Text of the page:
The U.S. health care system is unique, but what makes it truly distinct from other health care systems around the globe is the amount patients—including those who are insured—pay out of pocket for care, Noam Levey reports for the Los Angeles Times.
Why the US health care system is costlier than others
Jonathan Cylus, a former economist at HHS who currently is examining patient costs internationally at the World Health Organization (WHO) and European Observatory in London, said, "The United States likes to see itself on par with other high-income countries. The truth is, it's a real outlier."
According to Levey, often when people compare U.S. health care spending with those of other countries the debate focuses on the question of whether the coverage is public or private. But Levey suggests that the key difference between the United States and countries like Britain and Canada, where patients have access to government health plans, and Germany and the Netherlands, where patients have private health insurance, is how they regulate out-of-pocket costs. Those other health systems, Levey writes, strictly limit out-of-pocket costs, while in the United States, the Affordable Care Act (ACA) set much higher thresholds.
Thomas Rice, a University of California-Los Angeles health economist who has examined global health insurance systems, said, "There isn't one system that works. Lots of different kinds of systems can protect patients from high costs."
In the United Kingdom, for instance, the National Health Service (NHS) typically allows patients to receive care without a medical bill, and copayments for prescription drugs are capped at a price of about $12, regardless of the drug's price.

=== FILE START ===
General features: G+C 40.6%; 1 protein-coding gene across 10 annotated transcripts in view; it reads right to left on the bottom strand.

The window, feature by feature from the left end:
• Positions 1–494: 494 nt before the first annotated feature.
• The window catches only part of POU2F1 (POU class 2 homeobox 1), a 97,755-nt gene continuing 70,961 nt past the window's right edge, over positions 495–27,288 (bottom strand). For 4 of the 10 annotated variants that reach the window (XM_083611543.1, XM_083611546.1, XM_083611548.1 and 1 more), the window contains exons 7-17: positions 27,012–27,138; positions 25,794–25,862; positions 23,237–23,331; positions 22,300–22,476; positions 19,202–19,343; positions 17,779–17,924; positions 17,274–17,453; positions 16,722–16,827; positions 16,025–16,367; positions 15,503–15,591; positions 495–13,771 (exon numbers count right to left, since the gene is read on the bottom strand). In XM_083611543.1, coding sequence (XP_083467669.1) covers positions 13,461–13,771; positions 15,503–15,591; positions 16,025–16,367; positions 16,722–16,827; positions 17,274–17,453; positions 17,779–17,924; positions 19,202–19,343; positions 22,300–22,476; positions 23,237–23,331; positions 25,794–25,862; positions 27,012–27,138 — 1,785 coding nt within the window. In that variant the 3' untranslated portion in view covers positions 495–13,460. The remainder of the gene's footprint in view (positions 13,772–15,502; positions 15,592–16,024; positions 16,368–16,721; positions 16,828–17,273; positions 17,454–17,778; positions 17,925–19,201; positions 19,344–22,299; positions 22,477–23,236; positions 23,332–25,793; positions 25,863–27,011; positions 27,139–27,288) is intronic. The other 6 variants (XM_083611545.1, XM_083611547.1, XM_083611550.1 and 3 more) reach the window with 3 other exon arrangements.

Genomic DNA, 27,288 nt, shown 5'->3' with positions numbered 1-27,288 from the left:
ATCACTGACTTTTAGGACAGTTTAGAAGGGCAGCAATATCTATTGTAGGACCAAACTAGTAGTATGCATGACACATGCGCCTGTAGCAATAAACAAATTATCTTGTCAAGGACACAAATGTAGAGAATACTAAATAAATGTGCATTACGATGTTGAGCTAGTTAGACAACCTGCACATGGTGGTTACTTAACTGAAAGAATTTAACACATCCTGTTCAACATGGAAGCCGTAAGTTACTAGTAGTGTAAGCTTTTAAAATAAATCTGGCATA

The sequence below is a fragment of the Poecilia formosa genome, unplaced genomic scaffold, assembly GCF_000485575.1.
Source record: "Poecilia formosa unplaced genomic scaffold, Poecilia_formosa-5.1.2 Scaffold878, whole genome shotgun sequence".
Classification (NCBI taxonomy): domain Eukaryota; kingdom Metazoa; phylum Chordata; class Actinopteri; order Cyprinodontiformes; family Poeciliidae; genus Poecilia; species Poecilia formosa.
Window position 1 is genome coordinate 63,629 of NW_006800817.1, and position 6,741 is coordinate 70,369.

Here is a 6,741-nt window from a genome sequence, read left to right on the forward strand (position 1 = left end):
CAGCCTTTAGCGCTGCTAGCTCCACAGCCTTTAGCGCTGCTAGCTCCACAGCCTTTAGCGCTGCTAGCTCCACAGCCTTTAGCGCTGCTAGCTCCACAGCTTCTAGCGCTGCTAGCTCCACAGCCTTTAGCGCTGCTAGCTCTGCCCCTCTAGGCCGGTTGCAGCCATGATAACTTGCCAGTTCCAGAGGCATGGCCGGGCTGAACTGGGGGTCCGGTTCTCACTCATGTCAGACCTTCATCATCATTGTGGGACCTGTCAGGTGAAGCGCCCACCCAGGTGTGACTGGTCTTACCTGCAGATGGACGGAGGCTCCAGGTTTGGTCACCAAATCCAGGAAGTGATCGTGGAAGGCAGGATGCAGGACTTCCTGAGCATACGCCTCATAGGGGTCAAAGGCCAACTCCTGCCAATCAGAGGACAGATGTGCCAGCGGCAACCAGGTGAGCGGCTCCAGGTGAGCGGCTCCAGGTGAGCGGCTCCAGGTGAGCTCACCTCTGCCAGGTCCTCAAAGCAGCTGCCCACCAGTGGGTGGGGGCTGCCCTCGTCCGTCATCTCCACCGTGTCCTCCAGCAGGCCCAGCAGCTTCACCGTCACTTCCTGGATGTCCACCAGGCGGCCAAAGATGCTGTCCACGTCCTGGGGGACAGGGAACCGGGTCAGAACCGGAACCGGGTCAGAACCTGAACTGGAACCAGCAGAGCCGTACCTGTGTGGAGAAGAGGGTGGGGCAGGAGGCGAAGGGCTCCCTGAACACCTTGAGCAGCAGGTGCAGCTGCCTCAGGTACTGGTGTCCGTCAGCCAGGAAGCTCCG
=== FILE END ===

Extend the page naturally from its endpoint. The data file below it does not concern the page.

In Germany, where patients enroll in private health plans, patients pay no costs for physician visits and their medication copays are capped at about $11. In Australia, Canada, and other countries, similar models exist for provider care and medications.
In comparison, in the United States, health insurers can require patients who enroll in individual health plans to pay up to $7,900 in out-of-pocket costs before their care is covered in full. That rate is set to rise for 2020 coverage.
According to Levey, many other countries also strictly regulate the cost of insurance. For instance, Australia, Britain, and Canada finance basic health insurance through taxes and do not charge premiums. In Germany and Japan, premiums are lower because they are based on a percentage of workers' wages.
The result, according to Levey, is that tens of millions of insured Americans must make tradeoffs to balance their medical expenses with their other living costs—which would be "largely unthinkable for patients in Western Europe, Japan, and Australia."
For instance, a nationwide survey conducted by the Times and the Kaiser Family Foundation (KFF) found one in six Americans with employer-sponsored health coverage had to make a sacrifice in the past year—including working extra hours or reducing their spending on food, clothes, or other essentials—to cover their health care costs.
By contrast, a recent WHO analysis found fewer than one in 35 households in France, Germany, Great Britain, Ireland, Japan, and Sweden encounter medical bills that would affect their financial stability, Levey reports. In the Netherlands, it is one in 90.
What lower health care costs have meant for other countries
While other countries' cost-control efforts have led to lower health care costs than are seen in the United States, they have had to make tradeoffs, too.
For example, hospitals in Britain sometimes are overcrowded and in need of renovations. Meanwhile, patients in Canada often experience long wait times for care. A recent survey by the Commonwealth Fund found 18% of Canadian patients said they waited four months or longer to receive an elective nonemergency surgery, compared with 4% of U.S. patients.
According to Levey, there also is evidence the U.S. health care system provides patients with better care. For instance, data shows American patients are less likely to die after they have been hospitalized following a heart attack when compared to patients from most high-income countries.
But, according to Levey, "Beyond better health outcomes, residents of most other wealthy countries simply enjoy more peace of mind" knowing their health care costs are capped (Owens, "Vitals," Axios, 9/13; Levey, Los Angeles Times, 9/12).